NEW YORK (WABC) -- In this edition of Eyewitness News Extra Time, we detail a clash among some officials triggered by New York City's financial woes, a new program that hopes to curb fires sparked by lithium-ion batteries and a rally over the MTA's congestion pricing plan.
Mayor Eric Adams slammed City Comptroller Brad Lander for taking away some of his power to enter into emergency contracts.
Now, the mayor, who slashed the budget, will travel to Washington D.C. on Thursday. He will plead for more federal funding to pay for asylum seekers.
On Tuesday, activists supporting migrants rallied and marched in Lower Manhattan. Eyewitness News reporter Lauren Glassberg was there.
It is an epidemic unlike any other in New York City, but on Tuesday night, Mayor Adams said he believes he has a solution. So far this year, 100 people have died in fires in New York City. Investigators linked 18 of those deaths to the dangerous batteries.
Mayor Adams hopes a new charging pilot program, with battery-swapping networks and secure, fast-charging bike docks will add a layer of safety. Eyewitness News reporter Marcus Solis showed us how the new program works.
A rally in Manhattan Tuesday pushed for congestion pricing to drive below 60th Street in Manhattan. Supporters say the proposed $15 a day fee will reduce traffic and lead to cleaner air, while giving billions of dollars to the MTA. Some opponents have called it a money grab by the MTA. On Tuesday, Mayor Adams called for changes to the current plan. He wants exemptions for yellow taxis and for school buses. Eyewitness News reporter NJ Burkett has more.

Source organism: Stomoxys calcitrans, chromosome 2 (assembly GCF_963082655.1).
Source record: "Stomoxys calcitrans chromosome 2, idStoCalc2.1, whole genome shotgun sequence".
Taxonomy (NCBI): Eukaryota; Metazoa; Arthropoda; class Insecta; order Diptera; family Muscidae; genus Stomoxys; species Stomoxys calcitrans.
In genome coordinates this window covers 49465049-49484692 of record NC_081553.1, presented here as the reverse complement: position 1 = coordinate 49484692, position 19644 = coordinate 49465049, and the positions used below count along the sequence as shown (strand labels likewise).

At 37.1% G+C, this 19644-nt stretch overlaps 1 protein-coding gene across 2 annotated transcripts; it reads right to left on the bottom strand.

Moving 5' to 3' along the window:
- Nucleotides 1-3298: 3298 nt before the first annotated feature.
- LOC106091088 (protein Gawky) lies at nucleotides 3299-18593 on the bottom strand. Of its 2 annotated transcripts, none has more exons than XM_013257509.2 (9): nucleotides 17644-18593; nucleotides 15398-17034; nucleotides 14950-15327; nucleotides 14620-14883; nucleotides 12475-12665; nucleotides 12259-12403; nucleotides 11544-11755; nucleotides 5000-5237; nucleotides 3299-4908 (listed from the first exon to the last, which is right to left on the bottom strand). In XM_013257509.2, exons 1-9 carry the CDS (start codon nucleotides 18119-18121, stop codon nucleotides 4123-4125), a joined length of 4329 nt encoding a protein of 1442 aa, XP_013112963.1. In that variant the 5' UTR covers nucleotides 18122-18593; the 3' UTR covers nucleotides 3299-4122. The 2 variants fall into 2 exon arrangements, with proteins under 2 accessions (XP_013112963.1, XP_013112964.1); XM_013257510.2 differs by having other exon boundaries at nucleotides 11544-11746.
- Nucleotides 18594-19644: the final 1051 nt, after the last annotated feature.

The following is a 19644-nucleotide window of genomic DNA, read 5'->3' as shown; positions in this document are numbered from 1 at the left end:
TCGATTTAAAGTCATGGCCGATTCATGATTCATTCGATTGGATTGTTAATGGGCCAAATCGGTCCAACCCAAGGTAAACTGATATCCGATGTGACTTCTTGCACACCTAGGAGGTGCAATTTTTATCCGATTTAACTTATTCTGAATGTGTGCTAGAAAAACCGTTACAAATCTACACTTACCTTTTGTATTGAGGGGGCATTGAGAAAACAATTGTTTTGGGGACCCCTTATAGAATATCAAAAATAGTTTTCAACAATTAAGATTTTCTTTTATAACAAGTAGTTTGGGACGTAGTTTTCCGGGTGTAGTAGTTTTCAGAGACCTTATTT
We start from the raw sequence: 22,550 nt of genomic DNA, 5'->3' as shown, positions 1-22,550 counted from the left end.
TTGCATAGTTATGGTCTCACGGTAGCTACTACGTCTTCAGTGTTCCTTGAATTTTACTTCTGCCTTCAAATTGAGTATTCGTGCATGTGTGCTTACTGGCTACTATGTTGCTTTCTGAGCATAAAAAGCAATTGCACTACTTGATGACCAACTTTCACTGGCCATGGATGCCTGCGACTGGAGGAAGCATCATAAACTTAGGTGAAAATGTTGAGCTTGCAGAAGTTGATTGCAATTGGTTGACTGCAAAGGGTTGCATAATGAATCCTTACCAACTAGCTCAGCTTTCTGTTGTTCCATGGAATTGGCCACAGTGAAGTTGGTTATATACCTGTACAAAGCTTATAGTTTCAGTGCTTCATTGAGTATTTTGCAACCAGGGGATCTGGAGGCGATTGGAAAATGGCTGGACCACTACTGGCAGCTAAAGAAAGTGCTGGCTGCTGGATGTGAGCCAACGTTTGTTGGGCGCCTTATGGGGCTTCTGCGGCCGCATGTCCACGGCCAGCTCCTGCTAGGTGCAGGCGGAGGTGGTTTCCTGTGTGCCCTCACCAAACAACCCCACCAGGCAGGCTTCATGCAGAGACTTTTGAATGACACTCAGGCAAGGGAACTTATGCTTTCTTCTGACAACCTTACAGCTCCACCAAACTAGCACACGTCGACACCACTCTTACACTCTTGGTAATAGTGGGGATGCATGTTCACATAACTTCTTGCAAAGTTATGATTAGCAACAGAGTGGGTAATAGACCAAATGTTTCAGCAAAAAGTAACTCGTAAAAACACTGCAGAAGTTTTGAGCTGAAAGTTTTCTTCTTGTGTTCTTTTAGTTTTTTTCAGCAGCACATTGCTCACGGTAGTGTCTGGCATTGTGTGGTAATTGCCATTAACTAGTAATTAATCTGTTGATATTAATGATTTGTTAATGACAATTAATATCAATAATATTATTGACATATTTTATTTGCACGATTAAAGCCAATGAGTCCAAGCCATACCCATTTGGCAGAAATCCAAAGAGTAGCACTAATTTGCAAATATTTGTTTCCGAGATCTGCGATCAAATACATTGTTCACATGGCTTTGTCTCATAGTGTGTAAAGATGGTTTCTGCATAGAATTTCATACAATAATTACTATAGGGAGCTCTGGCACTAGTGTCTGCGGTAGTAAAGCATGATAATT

A new report shows New York's millionaire class is growing. The report called "Who is leaving New York State," suggests high-earning households are surpassing pre-pandemic numbers. The report says more than 17,000 millionaire households were gained over the last two years. When it comes to lower- and middle-income families, they are the ones who are moving away. New York lost about 123,000 families in lower tax brackets since last year. Most cited the high cost of living as the reason they moved.
Executive Director of the Fiscal Policy Institute Nathan Gusdorf joined our show.
It is an annual decision for many families: should you get a real or a fake Christmas tree. The American Christmas Tree Association says 77% of people usually opt for an artificial tree, while 23% pick the real deal.
But researchers at Washington State University say being able to reuse artificial trees year after year is convenient, but it doesn't make them the most sustainable option. They say Christmas tree farms not only help to produce oxygen and clean our water, but they also act as a wildlife habitat. Then at the end of the holidays, real trees can be recycled. They can be mulched or even used to build up dunes to prevent beach erosion. On top of that, experts say artificial tree production has a high carbon footprint.
You can watch 'Eyewitness News Extra Time' live Monday-Friday at 6:30 p.m. on ABC7NY.com or our ABC7NY app on Roku, FireTV, Apple TV and Android TV.